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Three Ways to Say Yes

With the beginning of the new year a spate of numeric solutions to the world’s problems inevitably emerge in the news. No doubt you’ve seen “10 Ways to Lose 10 Pounds” or “The 7 Habits of Highly Annoying People” or “The One Thing Your Doctor Does Not Want You To Know.” (Just why are doctors so cagey?) Since I am sauntering into my sixth month as a Peace Corps Volunteer I can offer the brilliance of hindsight with Three Ways to Say Yes.

1. When a Cambodian asks you a question recast it as a statement.

A fellow PCV teacher headed out the door to school one day wearing the Peace Corps approved uniform of khaki pants and button down shirt. His host father said, “Why you not wear a belt?” To which my friend replied, “Oh, these pants don’t need a belt.” Then, remembering the Cambodian style of indirect communication, he recast the question as a statement: “You need to wear a belt. Please do not bring shame upon the family by going to school without a belt.” He took the hint said yes, good idea I will wear a belt. He lived in peace and harmony for the rest of the day.

2. Don’t let old preferences keep you from new experiences.

My teenaged host sister asked if I liked to watch TV. I replied honestly that I hadn’t had a TV since I left home at 17. Too late I realized she was asking if I’d like to hang out and watch TV with her. I knee-capped that opportunity by being too quick to answer from my old perspective. Actually, yes, I would like to hang out with her, and I am curious about Cambodian television. The real answer is yes.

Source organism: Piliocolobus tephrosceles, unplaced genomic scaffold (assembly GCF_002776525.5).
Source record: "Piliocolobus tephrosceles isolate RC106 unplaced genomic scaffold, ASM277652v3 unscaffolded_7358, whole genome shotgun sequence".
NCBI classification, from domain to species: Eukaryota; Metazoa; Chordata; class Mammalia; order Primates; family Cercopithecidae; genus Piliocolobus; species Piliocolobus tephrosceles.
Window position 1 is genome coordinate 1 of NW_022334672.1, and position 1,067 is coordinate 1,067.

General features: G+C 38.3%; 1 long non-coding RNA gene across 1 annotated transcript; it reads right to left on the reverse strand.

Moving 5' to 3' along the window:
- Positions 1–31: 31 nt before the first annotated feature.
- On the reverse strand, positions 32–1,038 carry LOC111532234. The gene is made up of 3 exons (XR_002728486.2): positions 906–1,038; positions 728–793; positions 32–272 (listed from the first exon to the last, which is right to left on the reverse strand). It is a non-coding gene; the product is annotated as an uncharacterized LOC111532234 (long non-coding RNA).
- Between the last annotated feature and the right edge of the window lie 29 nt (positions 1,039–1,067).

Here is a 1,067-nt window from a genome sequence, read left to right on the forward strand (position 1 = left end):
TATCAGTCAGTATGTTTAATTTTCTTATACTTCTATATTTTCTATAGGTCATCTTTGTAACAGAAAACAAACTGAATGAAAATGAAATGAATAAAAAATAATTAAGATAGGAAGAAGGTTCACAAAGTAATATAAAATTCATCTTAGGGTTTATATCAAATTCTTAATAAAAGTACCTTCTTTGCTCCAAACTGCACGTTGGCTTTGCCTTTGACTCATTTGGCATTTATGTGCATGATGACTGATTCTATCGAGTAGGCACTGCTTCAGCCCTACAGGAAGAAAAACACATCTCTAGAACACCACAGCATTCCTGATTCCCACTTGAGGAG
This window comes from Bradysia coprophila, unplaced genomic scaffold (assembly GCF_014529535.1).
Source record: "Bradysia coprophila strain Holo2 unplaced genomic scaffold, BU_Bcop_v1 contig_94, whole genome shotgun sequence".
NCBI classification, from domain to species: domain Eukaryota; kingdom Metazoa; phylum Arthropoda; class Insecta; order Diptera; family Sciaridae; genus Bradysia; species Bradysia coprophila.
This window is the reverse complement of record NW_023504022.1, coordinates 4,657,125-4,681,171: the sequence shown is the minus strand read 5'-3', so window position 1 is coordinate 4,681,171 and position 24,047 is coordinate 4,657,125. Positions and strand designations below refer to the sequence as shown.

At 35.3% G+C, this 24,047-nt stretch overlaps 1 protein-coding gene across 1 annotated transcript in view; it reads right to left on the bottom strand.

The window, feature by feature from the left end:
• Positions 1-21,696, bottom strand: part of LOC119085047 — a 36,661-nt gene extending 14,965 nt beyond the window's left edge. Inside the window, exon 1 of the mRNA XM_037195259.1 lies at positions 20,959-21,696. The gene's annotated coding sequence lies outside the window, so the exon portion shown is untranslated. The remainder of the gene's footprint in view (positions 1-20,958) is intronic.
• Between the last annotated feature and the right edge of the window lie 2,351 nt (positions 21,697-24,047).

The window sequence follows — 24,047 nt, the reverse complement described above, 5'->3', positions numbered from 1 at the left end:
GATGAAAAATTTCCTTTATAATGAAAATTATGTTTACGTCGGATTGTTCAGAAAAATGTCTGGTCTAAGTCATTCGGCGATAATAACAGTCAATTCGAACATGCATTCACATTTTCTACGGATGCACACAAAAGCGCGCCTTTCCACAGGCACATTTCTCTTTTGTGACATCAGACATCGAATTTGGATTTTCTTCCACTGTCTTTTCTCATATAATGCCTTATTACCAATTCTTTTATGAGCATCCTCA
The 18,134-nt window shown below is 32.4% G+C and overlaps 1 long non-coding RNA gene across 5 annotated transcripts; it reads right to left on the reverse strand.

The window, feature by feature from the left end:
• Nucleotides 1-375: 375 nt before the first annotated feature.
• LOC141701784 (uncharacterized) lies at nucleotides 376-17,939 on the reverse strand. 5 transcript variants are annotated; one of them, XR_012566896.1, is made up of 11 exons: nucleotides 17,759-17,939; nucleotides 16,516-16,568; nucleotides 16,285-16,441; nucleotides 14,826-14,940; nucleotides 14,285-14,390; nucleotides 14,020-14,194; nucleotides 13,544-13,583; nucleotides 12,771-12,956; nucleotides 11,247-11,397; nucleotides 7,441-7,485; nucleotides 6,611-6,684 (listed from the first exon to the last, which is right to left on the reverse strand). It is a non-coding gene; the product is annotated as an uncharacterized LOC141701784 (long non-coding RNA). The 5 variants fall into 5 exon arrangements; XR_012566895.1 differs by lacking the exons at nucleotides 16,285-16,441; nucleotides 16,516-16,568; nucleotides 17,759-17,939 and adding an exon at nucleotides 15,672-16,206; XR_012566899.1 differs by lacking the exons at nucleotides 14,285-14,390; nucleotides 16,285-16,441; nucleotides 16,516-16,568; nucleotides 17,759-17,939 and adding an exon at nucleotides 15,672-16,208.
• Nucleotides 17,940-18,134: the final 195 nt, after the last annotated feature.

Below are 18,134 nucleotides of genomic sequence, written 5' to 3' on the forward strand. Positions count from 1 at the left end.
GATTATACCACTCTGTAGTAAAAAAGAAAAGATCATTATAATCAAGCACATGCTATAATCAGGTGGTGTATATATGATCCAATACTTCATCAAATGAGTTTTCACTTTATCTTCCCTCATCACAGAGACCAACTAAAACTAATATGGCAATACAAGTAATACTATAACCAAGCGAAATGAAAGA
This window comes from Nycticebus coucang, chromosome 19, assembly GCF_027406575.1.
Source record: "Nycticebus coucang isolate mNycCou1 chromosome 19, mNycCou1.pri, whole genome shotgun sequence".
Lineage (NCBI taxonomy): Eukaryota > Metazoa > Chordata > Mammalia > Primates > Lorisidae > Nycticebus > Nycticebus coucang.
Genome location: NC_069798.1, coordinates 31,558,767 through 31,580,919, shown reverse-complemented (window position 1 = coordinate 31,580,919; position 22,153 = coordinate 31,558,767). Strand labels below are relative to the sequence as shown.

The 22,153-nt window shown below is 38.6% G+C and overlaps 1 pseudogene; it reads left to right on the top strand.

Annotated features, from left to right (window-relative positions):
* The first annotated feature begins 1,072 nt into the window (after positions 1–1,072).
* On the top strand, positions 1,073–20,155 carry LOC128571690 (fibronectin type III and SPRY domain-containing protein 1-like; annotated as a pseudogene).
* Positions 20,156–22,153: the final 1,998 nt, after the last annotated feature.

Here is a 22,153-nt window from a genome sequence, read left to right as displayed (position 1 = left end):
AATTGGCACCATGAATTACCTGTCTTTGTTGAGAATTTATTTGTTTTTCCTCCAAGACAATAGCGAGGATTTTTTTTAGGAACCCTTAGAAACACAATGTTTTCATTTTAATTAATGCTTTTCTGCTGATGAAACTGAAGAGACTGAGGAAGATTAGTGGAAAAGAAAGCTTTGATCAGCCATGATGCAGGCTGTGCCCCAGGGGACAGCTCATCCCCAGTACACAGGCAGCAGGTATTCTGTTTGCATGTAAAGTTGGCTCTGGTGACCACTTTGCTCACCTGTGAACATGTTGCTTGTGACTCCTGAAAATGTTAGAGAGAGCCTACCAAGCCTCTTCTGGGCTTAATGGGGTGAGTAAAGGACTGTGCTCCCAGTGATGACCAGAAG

3. When offered something new, try it!

New songs, new dances, new food. Trying new food, particularly consuming a new species, is challenging for me. But if I had never tried prahoc (fermented fish paste) I would never know how much I loathe it. (Imagine fish cheese. Salty, pungent, lingering in your mouth—forever.) Now I know. I even tried snails once, and found them about as much fun as chewing a rubber band. But I did try them. Once.

These three small adjustments occurred to me after numerous blunders. Thankfully most Cambodians have a sense of humor and my direct, forthright, blunt American style is just one of the cultural differences I bring to town that they find amusing. This year I will try to say yes, please! more often than no thanks.

“A mind that is stretched by a new experience can never go back

to its old dimensions.” – Oliver Wendell Holmes


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